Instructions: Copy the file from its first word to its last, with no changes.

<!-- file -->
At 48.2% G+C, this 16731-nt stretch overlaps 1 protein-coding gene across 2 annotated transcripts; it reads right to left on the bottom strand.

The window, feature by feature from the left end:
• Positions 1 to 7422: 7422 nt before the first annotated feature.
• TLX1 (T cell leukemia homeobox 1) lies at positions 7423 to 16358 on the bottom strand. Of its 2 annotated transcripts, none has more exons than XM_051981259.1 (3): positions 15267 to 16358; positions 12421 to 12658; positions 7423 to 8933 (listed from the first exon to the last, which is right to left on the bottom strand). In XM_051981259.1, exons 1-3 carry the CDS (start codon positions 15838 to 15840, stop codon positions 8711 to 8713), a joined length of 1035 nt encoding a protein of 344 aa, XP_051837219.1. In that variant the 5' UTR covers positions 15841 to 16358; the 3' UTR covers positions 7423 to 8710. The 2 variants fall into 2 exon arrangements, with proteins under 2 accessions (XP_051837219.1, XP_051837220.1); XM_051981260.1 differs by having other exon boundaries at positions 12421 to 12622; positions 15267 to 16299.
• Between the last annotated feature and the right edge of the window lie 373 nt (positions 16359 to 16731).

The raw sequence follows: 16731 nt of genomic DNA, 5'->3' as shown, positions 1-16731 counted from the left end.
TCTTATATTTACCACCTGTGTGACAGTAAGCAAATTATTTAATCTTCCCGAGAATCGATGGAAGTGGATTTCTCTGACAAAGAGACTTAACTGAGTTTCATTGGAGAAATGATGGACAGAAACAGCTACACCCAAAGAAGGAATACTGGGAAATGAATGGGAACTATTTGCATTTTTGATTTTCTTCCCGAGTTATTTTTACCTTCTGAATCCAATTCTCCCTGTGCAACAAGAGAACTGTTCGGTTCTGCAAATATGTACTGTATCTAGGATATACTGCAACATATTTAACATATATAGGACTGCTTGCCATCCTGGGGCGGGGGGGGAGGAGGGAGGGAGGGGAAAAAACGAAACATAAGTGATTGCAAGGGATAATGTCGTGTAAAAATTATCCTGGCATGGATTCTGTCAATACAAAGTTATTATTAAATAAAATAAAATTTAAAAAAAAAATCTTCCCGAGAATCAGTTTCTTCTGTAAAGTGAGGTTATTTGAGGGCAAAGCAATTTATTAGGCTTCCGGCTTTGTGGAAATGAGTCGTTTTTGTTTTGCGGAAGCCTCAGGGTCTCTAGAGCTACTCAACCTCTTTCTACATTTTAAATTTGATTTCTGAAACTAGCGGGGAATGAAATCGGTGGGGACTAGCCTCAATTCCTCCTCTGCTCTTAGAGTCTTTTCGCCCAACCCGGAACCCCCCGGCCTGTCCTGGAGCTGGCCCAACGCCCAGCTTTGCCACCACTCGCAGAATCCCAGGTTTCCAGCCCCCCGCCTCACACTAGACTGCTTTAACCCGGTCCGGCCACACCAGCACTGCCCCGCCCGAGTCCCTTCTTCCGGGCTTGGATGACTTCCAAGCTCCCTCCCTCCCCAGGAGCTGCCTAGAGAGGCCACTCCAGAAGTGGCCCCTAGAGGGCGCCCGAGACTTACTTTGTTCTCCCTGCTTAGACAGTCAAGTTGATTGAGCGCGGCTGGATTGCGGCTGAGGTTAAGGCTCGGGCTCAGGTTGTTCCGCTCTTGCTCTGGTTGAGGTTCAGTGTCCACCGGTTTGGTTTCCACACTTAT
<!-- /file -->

At 48.2% G+C, this 16731-nt stretch overlaps 1 protein-coding gene across 2 annotated transcripts; it reads right to left on the bottom strand.

The window, feature by feature from the left end:
• Positions 1 to 7422: 7422 nt before the first annotated feature.
• TLX1 (T cell leukemia homeobox 1) lies at positions 7423 to 16358 on the bottom strand. Of its 2 annotated transcripts, none has more exons than XM_051981259.1 (3): positions 15267 to 16358; positions 12421 to 12658; positions 7423 to 8933 (listed from the first exon to the last, which is right to left on the bottom strand). In XM_051981259.1, exons 1-3 carry the CDS (start codon positions 15838 to 15840, stop codon positions 8711 to 8713), a joined length of 1035 nt encoding a protein of 344 aa, XP_051837219.1. In that variant the 5' UTR covers positions 15841 to 16358; the 3' UTR covers positions 7423 to 8710. The 2 variants fall into 2 exon arrangements, with proteins under 2 accessions (XP_051837219.1, XP_051837220.1); XM_051981260.1 differs by having other exon boundaries at positions 12421 to 12622; positions 15267 to 16299.
• Between the last annotated feature and the right edge of the window lie 373 nt (positions 16359 to 16731).

The raw sequence follows: 16731 nt of genomic DNA, 5'->3' as shown, positions 1-16731 counted from the left end.
TCTTATATTTACCACCTGTGTGACAGTAAGCAAATTATTTAATCTTCCCGAGAATCGATGGAAGTGGATTTCTCTGACAAAGAGACTTAACTGAGTTTCATTGGAGAAATGATGGACAGAAACAGCTACACCCAAAGAAGGAATACTGGGAAATGAATGGGAACTATTTGCATTTTTGATTTTCTTCCCGAGTTATTTTTACCTTCTGAATCCAATTCTCCCTGTGCAACAAGAGAACTGTTCGGTTCTGCAAATATGTACTGTATCTAGGATATACTGCAACATATTTAACATATATAGGACTGCTTGCCATCCTGGGGCGGGGGGGGAGGAGGGAGGGAGGGGAAAAAACGAAACATAAGTGATTGCAAGGGATAATGTCGTGTAAAAATTATCCTGGCATGGATTCTGTCAATACAAAGTTATTATTAAATAAAATAAAATTTAAAAAAAAAATCTTCCCGAGAATCAGTTTCTTCTGTAAAGTGAGGTTATTTGAGGGCAAAGCAATTTATTAGGCTTCCGGCTTTGTGGAAATGAGTCGTTTTTGTTTTGCGGAAGCCTCAGGGTCTCTAGAGCTACTCAACCTCTTTCTACATTTTAAATTTGATTTCTGAAACTAGCGGGGAATGAAATCGGTGGGGACTAGCCTCAATTCCTCCTCTGCTCTTAGAGTCTTTTCGCCCAACCCGGAACCCCCCGGCCTGTCCTGGAGCTGGCCCAACGCCCAGCTTTGCCACCACTCGCAGAATCCCAGGTTTCCAGCCCCCCGCCTCACACTAGACTGCTTTAACCCGGTCCGGCCACACCAGCACTGCCCCGCCCGAGTCCCTTCTTCCGGGCTTGGATGACTTCCAAGCTCCCTCCCTCCCCAGGAGCTGCCTAGAGAGGCCACTCCAGAAGTGGCCCCTAGAGGGCGCCCGAGACTTACTTTGTTCTCCCTGCTTAGACAGTCAAGTTGATTGAGCGCGGCTGGATTGCGGCTGAGGTTAAGGCTCGGGCTCAGGTTGTTCCGCTCTTGCTCTGGTTGAGGTTCAGTGTCCACCGGTTTGGTTTCCACACTTAT